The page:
Lynne Whiting referred to our recent weather as “a nice New England welcome!” She, Allen, Bea, Asa, and Patrick Ruel returned last week from a visit to Salt Lake City, where they attended the wedding of Lynne’s nephew, Dominic Franciose, to Laurel Carnes. Lynne described “a wonderful reunion for me and my three siblings, our nine children and their partners/spouses, and four grandchildren. We also had a lovely gathering remembering my mom, Mary Erickson, as we spread her ashes in the Memory Garden at Holladay United Church of Christ. The weather was dry and hot, so coming home to the current wind and rain was a nice New England welcome!”
Some might describe it differently, but I agree with Lynne. I have always loved a storm, and last week was several days of wind and, finally, good soaking rain. Reports range from 3½ to 5½ inches around town. I guess there were some branches down, but no major damage, and we really needed this rain. Ponds are looking replenished. The landscape is no longer crackling underfoot. I hope our water table will be sufficient to maintain trees and shrubs through the coming winter.
During Pope Francis’s visit to America, he spoke repeatedly about climate change and the need for all of us to care for our natural environment. The Rev. Cathlin Baker and David Fielder of the West Tisbury Church have planned a series of three weekly meetings in response to the Pope’s encyclical. “Laudato Si’: On Care for Our Common Home” begins this Thursday, Oct. 8, and continues Oct. 15 and 22. All are welcome to attend; friends from our community and other congregations are invited. Cathlin’s group will meet at 11 am, and David’s group will meet at 7 pm. Please sign up at firstname.lastname@example.org or on a sign-up sheet in the Parish Hall.
Last Saturday’s Living Local Harvest Festival seemed hardly daunted by the weather. The Ag Hall and tents outside were filled with visitors, vendors, displays, and information. It was fun to watch children trying experiments, making electricity light up and power toys. There were the most beautiful vegetables, Kate Warner’s bread-making demos, blankets and garments from the alpaca farm, charts for saving electricity and free night lights at Cape Light Compact’s table, and a whole tent full of seed-saving information and supplies.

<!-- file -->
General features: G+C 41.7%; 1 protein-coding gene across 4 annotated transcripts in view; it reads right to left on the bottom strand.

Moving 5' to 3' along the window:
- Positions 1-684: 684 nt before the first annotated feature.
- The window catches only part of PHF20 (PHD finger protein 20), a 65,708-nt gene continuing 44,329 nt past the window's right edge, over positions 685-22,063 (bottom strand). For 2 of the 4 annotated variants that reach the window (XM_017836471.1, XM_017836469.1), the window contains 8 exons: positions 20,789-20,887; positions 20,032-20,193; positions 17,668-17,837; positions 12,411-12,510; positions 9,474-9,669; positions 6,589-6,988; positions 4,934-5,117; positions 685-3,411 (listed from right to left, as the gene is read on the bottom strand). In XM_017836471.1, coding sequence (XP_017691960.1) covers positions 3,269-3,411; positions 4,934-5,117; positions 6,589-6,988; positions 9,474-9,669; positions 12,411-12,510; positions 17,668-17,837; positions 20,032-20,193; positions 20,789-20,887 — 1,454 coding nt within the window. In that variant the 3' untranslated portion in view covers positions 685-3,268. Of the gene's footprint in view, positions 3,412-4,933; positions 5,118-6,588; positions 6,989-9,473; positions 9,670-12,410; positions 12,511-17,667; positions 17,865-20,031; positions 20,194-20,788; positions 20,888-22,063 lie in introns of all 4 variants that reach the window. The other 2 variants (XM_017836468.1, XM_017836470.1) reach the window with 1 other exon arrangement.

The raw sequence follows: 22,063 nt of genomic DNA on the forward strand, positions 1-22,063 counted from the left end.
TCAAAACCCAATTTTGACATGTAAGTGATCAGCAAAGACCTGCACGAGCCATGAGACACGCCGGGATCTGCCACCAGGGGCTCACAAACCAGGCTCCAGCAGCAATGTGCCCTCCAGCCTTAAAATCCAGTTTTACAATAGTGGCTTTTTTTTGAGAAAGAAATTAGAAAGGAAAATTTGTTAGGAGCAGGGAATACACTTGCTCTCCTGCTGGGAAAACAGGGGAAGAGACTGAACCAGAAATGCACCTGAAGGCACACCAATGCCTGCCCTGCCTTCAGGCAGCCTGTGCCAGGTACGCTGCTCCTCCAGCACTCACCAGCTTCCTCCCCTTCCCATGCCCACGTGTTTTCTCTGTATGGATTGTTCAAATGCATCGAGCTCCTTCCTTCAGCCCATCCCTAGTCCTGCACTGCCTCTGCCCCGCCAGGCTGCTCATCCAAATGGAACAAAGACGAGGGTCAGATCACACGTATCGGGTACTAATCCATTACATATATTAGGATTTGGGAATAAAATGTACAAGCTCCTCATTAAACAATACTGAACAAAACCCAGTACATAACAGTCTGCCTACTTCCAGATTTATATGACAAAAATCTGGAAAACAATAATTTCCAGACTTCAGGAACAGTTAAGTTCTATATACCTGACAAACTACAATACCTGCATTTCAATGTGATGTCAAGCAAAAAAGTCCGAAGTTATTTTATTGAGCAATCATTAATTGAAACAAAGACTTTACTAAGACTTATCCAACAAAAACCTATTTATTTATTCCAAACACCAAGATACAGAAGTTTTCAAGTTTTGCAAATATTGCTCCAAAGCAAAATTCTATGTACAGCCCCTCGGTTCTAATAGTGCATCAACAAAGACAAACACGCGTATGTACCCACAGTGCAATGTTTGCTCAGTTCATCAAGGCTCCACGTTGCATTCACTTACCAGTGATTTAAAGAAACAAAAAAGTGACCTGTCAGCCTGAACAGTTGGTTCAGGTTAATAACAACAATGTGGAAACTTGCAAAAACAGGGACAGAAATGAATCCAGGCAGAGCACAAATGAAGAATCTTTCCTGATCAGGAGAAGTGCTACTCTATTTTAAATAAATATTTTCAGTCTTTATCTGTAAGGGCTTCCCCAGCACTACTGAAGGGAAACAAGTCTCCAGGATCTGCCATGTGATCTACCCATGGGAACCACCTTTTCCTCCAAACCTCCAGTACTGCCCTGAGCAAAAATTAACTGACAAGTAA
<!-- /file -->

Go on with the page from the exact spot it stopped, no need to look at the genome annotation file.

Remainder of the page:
The Antique Engine Show was on, too. Michael Cutler brought his 1933 Dodge pickup, polished to a fare-thee-well and complete with hood ornament. The museum was full of guys discussing the benefits and drawbacks of different pieces of equipment. All in all, a pretty good day.
We ran into Tommy Thomas there. His first words were, “She was tickled pink all day.” Mike had brought Nanuk over for a visit the day before. Nan knew right where she was. She ran down the hall and jumped up on Mari Harman’s bed, where kisses and hugs ensued. Nan had been Mari’s dog before we adopted her, but when she and Mari see each other, it’s always a love fest.
Before I forget, welcome back to Gail Gardner, and all good wishes to Linley Dolby, whatever you decide to do next. Edgartown was my first home on the Island, and I have been a devoted reader of both of your columns.